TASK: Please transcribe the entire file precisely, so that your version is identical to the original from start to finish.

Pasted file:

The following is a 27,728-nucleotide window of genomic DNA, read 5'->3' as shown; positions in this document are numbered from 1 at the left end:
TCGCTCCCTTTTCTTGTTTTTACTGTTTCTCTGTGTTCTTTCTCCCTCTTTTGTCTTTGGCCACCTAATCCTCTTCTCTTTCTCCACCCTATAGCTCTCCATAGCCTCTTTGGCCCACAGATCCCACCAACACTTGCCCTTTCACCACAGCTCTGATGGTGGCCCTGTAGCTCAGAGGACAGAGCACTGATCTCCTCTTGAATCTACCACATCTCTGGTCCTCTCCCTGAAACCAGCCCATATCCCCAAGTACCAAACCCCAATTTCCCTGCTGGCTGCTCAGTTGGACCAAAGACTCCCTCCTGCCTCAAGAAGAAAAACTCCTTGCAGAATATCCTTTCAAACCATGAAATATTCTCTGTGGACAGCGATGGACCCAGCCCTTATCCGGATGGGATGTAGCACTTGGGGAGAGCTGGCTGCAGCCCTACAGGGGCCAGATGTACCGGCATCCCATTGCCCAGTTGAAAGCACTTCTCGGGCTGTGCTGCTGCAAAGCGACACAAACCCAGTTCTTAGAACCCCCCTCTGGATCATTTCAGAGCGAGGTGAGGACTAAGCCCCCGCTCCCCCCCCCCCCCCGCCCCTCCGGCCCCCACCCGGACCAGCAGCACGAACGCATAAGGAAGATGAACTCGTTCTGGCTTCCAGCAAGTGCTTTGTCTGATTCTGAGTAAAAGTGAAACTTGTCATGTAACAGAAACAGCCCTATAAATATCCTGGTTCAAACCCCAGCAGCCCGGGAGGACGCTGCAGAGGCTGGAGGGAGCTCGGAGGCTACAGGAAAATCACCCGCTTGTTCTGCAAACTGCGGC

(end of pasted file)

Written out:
The following is a 27,728-nucleotide window of genomic DNA, read 5'->3' as shown; positions in this document are numbered from 1 at the left end:
TCGCTCCCTTTTCTTGTTTTTACTGTTTCTCTGTGTTCTTTCTCCCTCTTTTGTCTTTGGCCACCTAATCCTCTTCTCTTTCTCCACCCTATAGCTCTCCATAGCCTCTTTGGCCCACAGATCCCACCAACACTTGCCCTTTCACCACAGCTCTGATGGTGGCCCTGTAGCTCAGAGGACAGAGCACTGATCTCCTCTTGAATCTACCACATCTCTGGTCCTCTCCCTGAAACCAGCCCATATCCCCAAGTACCAAACCCCAATTTCCCTGCTGGCTGCTCAGTTGGACCAAAGACTCCCTCCTGCCTCAAGAAGAAAAACTCCTTGCAGAATATCCTTTCAAACCATGAAATATTCTCTGTGGACAGCGATGGACCCAGCCCTTATCCGGATGGGATGTAGCACTTGGGGAGAGCTGGCTGCAGCCCTACAGGGGCCAGATGTACCGGCATCCCATTGCCCAGTTGAAAGCACTTCTCGGGCTGTGCTGCTGCAAAGCGACACAAACCCAGTTCTTAGAACCCCCCTCTGGATCATTTCAGAGCGAGGTGAGGACTAAGCCCCCGCTCCCCCCCCCCCCCCGCCCCTCCGGCCCCCACCCGGACCAGCAGCACGAACGCATAAGGAAGATGAACTCGTTCTGGCTTCCAGCAAGTGCTTTGTCTGATTCTGAGTAAAAGTGAAACTTGTCATGTAACAGAAACAGCCCTATAAATATCCTGGTTCAAACCCCAGCAGCCCGGGAGGACGCTGCAGAGGCTGGAGGGAGCTCGGAGGCTACAGGAAAATCACCCGCTTGTTCTGCAAACTGCGGC